Finds are what helps to date a site and provide an idea of the activities that took place. You should be able to recognise various types of finds and sub types within artefact groups. Select the correct process and organise in a structured way that allows cataloguing. Washing, drying, storage and listing finds is dependant on the type of find. Learn the basics.
PRINCIPLE: Carry out careful supervised sorting, initial cleaning (only if appropriate), recording and storage of recovered artefacts.
- Novice – Can recognise differences in major artefact groups and can sort the finds into groups and as part of a supervised team can assist the finds officer.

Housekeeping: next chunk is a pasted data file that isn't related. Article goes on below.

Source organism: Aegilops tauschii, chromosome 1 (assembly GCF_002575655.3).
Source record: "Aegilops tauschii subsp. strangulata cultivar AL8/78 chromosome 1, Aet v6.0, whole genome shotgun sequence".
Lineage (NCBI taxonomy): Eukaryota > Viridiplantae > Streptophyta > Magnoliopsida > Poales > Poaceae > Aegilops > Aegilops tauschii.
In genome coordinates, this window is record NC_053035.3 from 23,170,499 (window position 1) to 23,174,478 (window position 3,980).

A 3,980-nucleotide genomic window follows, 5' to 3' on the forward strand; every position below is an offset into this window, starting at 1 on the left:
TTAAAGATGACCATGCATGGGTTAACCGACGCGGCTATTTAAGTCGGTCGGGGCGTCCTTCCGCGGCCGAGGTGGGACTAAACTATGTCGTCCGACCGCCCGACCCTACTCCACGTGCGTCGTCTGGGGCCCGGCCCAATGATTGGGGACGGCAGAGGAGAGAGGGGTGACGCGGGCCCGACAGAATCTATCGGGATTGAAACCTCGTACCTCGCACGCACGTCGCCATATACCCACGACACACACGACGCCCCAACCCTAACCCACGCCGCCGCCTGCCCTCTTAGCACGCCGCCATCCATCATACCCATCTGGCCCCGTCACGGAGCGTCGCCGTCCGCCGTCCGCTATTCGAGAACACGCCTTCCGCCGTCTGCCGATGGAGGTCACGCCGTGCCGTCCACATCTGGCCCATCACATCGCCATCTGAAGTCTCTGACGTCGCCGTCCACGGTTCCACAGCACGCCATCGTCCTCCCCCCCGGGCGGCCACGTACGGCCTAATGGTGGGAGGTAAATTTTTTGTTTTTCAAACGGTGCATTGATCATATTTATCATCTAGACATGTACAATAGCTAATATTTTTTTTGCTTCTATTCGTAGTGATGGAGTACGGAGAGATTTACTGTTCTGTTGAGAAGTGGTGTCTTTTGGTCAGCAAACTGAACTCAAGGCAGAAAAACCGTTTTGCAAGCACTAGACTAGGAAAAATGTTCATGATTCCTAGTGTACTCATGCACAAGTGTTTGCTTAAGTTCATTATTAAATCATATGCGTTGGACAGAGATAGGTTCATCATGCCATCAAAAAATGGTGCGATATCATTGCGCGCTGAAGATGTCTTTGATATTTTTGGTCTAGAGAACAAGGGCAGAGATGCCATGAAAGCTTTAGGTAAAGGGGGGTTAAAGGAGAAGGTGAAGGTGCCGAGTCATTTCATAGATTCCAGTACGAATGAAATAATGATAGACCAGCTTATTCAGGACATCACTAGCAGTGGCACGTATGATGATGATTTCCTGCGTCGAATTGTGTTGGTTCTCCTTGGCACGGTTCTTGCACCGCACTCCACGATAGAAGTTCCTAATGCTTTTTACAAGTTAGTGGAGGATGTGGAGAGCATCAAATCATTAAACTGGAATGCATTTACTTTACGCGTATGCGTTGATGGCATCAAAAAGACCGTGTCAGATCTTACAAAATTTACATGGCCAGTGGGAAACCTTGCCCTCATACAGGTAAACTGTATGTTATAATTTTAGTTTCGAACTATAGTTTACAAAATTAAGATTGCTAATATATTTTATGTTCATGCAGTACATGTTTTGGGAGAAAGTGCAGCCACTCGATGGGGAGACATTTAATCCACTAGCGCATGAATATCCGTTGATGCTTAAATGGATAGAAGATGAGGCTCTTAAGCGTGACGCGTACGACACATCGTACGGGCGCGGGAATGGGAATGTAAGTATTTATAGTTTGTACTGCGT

- Competent – Can take an active part in sorting the finds and can assist the finds officer in the organisation of the finds into the correct groups for cataloguing
- Proficient – Will carefully sort and organise the finds which requires no further checking by the finds officer and can recognise patterns and anomalies within an assemblage and may inform the progressing excavation.
On a normal excavation, finds processing (sorting, washing and labelling), is known collectively as pot washing’
For bulk finds you can either hose down over a table mesh or clean in water
Think about what you are cleaning – don’t scrub old glass or painted wall plaster – as the finds that go into the water will be fewer than went in.
Watch your hands when washing in muddy water, as there may be sharp bones, lithics or glass hidden in the mud ( make sure you have a tetanus)
Keep all your labels with your finds – this is the only way to know where they are from. If you lose the label, then you may as well throw the finds away!
Only work on one context at a time, and have a clean label to go with the drying and clean finds, which can then be rebagged once dry.